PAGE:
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How to Handle Criticism of Your Writing

handle criticismComplaints about your writing can be one of the toughest things in the world. Learning to handle criticism well, let alone with any grace and elan, takes some thought, confidence and even planning.

If someone says something awful, or otherwise indicates they don’t like what you’ve written, the first thing to do is take a deep breath or two and ground yourself. Know that every writer – yes every single writer who dares to put themselves out there to readers will have to handle criticism from time to time. It doesn’t matter if you’re writing for a popular blog or magazine and your work is seen by thousands, or you share the poem you just wrote with a loved one, you open yourself to others in a way few people do. Some of your readers are apt to tell you, one way or another, they think you’ve done a poor job.

It may help to remember that there has never been a piece of writing that couldn’t be improved. Okay, I have no idea how to prove that sentiment but I firmly believe it.

Consider the source

Discouraging remarks about your writing are likely to come from two general sources:

The clients and/or editors you submit your writing to for pay or credit, and, family, friends and casual readers. While family and friends my cause the most emotional pain, it’s generally your clients and/or editors that you need to take seriously.

For the most part, professional editors are making suggestions or changing your writing so you look good! It’s not true in every case, but it is in most. Real editors not only know the rules of spelling and grammar, they also know what works in reader’s minds. It’s almost magic.

On the other hand, your spouse, best friend or Aunt Suzie isn’t really in a position offer much more than an opinion. You can simply thank these people for sharing and move on. Or, if they are a source of constant criticism, ask them to stop and enforce that.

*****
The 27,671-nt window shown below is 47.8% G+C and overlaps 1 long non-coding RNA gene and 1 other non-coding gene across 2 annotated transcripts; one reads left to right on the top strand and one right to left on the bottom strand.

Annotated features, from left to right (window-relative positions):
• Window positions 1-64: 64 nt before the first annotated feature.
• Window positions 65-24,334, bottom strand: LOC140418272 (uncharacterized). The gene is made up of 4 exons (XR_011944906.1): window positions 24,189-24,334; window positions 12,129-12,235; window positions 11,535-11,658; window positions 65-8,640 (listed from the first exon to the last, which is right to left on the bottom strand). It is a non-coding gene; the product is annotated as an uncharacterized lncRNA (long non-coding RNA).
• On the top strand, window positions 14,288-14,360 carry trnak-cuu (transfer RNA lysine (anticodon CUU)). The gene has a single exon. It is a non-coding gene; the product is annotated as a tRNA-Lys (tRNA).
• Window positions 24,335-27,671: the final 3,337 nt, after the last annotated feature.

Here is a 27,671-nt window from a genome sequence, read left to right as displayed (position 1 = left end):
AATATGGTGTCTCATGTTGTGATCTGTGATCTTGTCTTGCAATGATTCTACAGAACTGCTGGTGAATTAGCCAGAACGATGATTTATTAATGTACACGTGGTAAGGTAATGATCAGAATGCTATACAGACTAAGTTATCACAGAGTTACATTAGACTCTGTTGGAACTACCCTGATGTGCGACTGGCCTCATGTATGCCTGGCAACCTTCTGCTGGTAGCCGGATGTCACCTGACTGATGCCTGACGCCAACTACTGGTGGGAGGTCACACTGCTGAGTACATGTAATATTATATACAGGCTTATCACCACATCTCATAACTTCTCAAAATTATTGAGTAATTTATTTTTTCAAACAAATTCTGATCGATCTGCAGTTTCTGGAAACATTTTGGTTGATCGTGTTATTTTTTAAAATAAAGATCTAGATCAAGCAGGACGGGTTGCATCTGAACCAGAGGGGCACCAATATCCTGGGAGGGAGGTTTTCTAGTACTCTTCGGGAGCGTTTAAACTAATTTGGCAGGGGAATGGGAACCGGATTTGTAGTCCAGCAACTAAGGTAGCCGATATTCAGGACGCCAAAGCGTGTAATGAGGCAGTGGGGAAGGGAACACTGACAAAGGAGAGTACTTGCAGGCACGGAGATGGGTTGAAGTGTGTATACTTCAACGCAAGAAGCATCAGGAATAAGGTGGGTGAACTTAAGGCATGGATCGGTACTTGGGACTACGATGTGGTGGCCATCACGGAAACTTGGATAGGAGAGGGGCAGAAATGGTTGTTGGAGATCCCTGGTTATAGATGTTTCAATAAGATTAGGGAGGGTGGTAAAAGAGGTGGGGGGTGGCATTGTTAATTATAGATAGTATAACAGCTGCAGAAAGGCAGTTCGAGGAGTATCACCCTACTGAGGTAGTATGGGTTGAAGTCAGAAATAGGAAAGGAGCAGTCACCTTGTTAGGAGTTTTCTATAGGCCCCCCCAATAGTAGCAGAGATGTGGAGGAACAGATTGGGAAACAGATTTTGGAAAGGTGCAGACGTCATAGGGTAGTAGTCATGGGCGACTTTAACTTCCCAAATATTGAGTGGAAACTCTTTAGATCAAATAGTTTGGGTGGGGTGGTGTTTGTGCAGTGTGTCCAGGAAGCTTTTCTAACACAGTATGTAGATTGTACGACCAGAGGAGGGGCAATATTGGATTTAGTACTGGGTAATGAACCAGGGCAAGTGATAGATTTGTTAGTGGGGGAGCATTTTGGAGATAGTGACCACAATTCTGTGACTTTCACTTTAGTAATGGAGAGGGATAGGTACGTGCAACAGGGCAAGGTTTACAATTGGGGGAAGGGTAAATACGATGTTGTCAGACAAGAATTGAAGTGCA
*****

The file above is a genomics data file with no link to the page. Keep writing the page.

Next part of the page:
Listen closely

When an editor or client is making negative comments about something you’ve written, you’ve got to listen carefully if you want keep working for them. Good editors will help you improve your writing so it communicates well to the audience they serve. You can learn a lot about writing from editors and when you handle criticism from an editor politely and take at least most of your advice, you’re building a relationship with someone who can help your career in the future. Good editors love working with writers who are willing to be edited.

When a client wants changes, things can get murky. As you may have already discovered, clients often don’t know much about writing and can screw up your efforts. Often you can gently point out your reasoning and if you do so gracefully the client may come to see your point of view. An acceptable compromise might be reached, or you may have to decide if this is a battle you’re willing to fight and lose.

I was once told by an editor that it’s the sign of a mature writer when they are able to accept good editing. I’d add to that, not all editing is great and when it isn’t, it’s okay to push back. Just know what you’re risking.

Got an editing story you’d like to tell us in comments?

Write well and often,


{ 4 comments… add one }
  • I have to admit that I don’t take criticism all that well, especially if the person criticizing it has never written anything on their own. I understand if you’re getting paid for something and those editing it want some changes as it pertains to their site, but I see that as a totally different thing.

    Still, there are other times when I’ve heard the criticism of something, let it bother me for some small bit of time, and then moved on with life. When it’s all said and done, it’s about creating, not sitting around wallowing over someone not liking your work. Look what JK Rowling did with the criticism she took! 🙂
    Mitch Mitchell recently posted..30 Mistakes You’re Making With Your BlogMy Profile

    • Mitch… not sure how I missed this… I identify for sure. And thanks for the link to your 30 Mistakes…

  • David Hunter

    I think that this is a helpful article about helping to deal with one of the most difficult situations for any creative artist. I can see how it is necessary to note comments from editors if you want to get published, but as you say the editing is not always ideal.
    A lot of comments from other creative artists can just be intended to wound, which is hard especially at the beginning of your creative endeavors: typically these tend to be that you may as well pack up as you are obviously lacking in talent and going nowhere. Nobody can ever be certain whether they have ability in the creative arts and people who make comments like this are often the least confident about their own abilities and/or resentful that nobody has recognised their own”obvious” ability. Doing anything creative, I think, means having to “travel hopefully”, probably on a long path and needing to cultivate a fairly thick skin as regards nay-sayers – arts organisations tend to be full of them!

    • “Travel hopefully” is a lovely phrase and does describe the creative path. Thanks.

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